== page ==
An Ultra-Groovy Chunk of Rock History
Sherman, set the Way-Bac machine for a certain time - not a specific year - in rock history, in that twilight region where, say, the situations in That Thing You Do are about to spill over into Wild In the Streets. Back when bands looked great in prep suits with skinny lapels and ties as wide as shoelaces, when music had snappy beats, short solos and ride cymbals, when slow-dance crooning and moonlight were the perfect romance cocktail. Back when "combo" meant something other than a greasy burger, fries and a soft drink.
But also back to when rock was freeing itself a little more, when fuzzed-out guitars and bass were nudging out crisp string-plucks, when solos stretched long and horn riffs hooked into Coltrane and blew wild, when studio tricks added a mystical, otherworldly sound. When the prep suits were shed and replaced with dashikis, wide-striped pants and suede boots.
Back during the years of Louisville's Soul, Inc.
The band's drummer, Marvin Maxwell, and Walker Ed Amick, through an arrangement with Ray Allen, have recovered from the massive tape storage room at Allen-Martin Productions several master tapes containing almost sixty tracks of Soul, Inc. sounds. The first volume of tracks has just been released. It doesn't matter if you've been waiting thirty years for it or are just hearing about this band for the first time - you will be rewarded. Amick and Maxwell have reached back and rescued some blazing, overlooked gems of rock-and-roll history.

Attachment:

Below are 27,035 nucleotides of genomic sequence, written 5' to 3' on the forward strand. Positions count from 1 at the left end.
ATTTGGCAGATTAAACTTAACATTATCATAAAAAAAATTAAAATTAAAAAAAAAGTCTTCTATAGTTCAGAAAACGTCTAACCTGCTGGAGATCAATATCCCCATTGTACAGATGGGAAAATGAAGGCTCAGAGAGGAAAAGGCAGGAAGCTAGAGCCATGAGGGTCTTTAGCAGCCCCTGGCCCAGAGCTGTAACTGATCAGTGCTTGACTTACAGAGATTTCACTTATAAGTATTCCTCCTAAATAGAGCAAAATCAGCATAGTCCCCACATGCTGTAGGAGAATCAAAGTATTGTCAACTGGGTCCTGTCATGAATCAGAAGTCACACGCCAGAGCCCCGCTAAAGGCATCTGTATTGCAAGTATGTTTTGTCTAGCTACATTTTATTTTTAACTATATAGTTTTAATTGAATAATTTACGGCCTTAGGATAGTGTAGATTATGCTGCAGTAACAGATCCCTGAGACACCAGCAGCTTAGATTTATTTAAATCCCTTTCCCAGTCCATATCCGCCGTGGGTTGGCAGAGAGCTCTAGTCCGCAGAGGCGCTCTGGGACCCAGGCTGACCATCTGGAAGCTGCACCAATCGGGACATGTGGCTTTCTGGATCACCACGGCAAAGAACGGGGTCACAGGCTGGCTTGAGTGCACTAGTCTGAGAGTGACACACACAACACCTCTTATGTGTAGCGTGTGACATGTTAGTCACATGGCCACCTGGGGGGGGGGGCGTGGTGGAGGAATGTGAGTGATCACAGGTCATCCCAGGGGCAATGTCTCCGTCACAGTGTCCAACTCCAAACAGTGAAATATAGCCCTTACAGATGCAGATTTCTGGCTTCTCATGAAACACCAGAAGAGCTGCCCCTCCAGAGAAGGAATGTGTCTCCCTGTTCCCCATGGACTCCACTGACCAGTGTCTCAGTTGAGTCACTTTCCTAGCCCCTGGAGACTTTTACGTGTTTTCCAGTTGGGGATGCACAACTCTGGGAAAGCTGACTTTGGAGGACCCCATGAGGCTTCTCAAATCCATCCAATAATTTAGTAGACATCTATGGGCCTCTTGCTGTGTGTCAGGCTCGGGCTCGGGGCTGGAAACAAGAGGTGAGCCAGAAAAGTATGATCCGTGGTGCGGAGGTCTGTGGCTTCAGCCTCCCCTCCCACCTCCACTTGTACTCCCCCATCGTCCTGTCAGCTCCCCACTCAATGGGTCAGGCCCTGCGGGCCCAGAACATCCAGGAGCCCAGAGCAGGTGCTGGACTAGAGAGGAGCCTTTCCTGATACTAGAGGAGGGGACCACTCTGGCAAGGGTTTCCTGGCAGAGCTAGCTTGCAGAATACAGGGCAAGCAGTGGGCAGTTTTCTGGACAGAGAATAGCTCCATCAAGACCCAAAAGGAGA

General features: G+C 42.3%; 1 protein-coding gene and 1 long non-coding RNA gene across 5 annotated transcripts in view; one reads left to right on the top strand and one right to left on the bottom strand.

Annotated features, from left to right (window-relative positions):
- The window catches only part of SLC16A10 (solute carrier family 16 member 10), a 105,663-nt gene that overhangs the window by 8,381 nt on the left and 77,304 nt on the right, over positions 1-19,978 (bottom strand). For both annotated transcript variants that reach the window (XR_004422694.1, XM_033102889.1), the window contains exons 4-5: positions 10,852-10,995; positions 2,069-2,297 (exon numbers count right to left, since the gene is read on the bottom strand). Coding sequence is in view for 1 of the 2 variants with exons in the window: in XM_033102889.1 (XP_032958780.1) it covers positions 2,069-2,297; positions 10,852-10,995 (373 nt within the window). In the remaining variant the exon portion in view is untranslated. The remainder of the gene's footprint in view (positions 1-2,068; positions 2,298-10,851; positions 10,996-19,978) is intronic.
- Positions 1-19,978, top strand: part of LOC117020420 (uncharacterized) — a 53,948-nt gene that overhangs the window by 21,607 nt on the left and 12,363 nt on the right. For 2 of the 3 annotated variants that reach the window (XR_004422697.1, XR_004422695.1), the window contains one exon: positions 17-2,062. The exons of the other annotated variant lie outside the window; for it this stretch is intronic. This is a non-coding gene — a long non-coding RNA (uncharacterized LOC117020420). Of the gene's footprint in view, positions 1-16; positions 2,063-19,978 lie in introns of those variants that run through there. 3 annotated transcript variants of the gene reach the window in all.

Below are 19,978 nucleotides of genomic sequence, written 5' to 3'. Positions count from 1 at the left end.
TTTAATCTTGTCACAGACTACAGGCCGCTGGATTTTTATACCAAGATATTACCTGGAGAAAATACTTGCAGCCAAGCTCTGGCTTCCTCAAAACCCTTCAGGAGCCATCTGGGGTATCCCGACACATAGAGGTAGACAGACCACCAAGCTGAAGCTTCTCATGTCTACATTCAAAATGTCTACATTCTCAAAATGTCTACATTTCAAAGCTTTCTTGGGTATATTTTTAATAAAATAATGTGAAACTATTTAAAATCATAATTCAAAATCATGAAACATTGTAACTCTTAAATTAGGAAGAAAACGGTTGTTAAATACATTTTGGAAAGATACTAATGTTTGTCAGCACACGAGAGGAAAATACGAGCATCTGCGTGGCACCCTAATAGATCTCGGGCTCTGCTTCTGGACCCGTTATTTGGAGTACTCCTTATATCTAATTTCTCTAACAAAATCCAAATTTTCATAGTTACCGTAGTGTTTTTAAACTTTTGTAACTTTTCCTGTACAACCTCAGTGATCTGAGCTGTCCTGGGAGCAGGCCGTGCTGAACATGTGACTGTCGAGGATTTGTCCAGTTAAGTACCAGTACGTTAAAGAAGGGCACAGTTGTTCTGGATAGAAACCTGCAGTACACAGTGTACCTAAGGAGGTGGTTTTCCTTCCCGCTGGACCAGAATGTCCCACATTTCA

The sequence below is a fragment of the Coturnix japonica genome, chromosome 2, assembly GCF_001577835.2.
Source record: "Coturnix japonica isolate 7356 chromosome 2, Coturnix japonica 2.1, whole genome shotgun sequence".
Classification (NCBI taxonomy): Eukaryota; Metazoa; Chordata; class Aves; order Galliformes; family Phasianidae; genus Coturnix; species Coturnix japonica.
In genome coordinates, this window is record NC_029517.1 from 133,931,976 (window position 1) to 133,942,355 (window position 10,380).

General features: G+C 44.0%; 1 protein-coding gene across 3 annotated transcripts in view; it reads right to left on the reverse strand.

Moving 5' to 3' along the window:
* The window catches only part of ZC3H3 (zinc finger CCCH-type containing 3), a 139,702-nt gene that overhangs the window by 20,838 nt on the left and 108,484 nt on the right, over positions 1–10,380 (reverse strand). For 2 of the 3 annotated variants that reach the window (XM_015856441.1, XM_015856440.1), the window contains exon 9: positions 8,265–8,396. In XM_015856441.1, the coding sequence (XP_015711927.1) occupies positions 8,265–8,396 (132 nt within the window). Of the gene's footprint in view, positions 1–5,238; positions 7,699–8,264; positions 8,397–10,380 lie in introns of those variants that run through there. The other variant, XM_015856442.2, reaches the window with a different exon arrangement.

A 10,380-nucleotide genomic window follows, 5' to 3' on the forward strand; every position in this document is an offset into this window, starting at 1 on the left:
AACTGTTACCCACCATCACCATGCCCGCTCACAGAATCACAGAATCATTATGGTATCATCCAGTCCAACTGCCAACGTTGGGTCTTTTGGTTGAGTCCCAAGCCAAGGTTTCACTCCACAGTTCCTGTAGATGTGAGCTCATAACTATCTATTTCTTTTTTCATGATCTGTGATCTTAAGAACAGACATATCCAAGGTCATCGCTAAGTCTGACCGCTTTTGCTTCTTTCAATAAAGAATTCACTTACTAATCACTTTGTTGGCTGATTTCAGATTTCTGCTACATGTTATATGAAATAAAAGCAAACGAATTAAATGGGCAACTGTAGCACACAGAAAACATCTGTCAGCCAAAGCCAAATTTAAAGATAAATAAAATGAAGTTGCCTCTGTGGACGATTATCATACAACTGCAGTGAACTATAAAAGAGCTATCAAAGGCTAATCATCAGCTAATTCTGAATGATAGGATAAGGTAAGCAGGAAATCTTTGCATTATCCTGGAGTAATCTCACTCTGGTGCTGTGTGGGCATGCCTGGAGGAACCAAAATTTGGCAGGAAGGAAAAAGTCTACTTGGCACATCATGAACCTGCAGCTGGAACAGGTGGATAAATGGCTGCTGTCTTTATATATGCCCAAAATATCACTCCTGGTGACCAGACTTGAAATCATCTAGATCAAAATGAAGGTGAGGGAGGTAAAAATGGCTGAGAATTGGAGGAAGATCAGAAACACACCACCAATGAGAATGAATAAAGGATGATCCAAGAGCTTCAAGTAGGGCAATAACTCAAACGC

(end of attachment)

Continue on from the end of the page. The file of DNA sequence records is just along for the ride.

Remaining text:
In its various iterations, Soul, Inc. consisted of Marvin Maxwell, Wayne Young, Jimmie Orten, Eddie Humphries, Tom Jolly, Frank Bugbee, Jim Settle and Wayne McDonald. Together, they played their own material, songs written by others and cover tunes. This first volume brings you a sample of each. To say it shows the band's diversity is an understatement.
There are covers of Dylan's "Subterranean Homesick Blues" and Wilson Pickett's "I Found a Love" (two versions of each); two versions of "Stronger than Dirt" and its oblique reference to the White Knight Ajax used in its mid-1960s ad campaign. Listen to the guitar-heavy instrumentals of "Ultra Blue," and "727," while papering your imagination with crazy-daisies. Groove on the hard-driving bass line of "I Belong to Nobody." Smile at the lounge-act cheesiness of "Poppin' Good," a promotional theme-song instrumental the band recorded for Southern Star Meats. It's one track that sounds like it was dubbed right from the original 45 rpm, complete with all the pops and fuzzy sound. And be amazed at the proto-punk, slam-dance venom of "I Hate You," which predates Johnny Rotten by more than 10 years.
The many proceeds from your purchase of Volume 1 will go to several charities, notably the Musicians Emergency Relief Fund.
The release of this and subsequent volumes of Soul, Inc. is not mere nostalgia. It is more than just a set of retreaded greatest-hits of a band from more than 30 years ago. Like the Beatles Anthology sets of CDs, these are audio documents of a band's development, treasures of how the music changed as the band changed in membership and musical styles, and of how the world changed as they played.
They are treasures not only of Louisville Music, but also of rock-and-roll itself.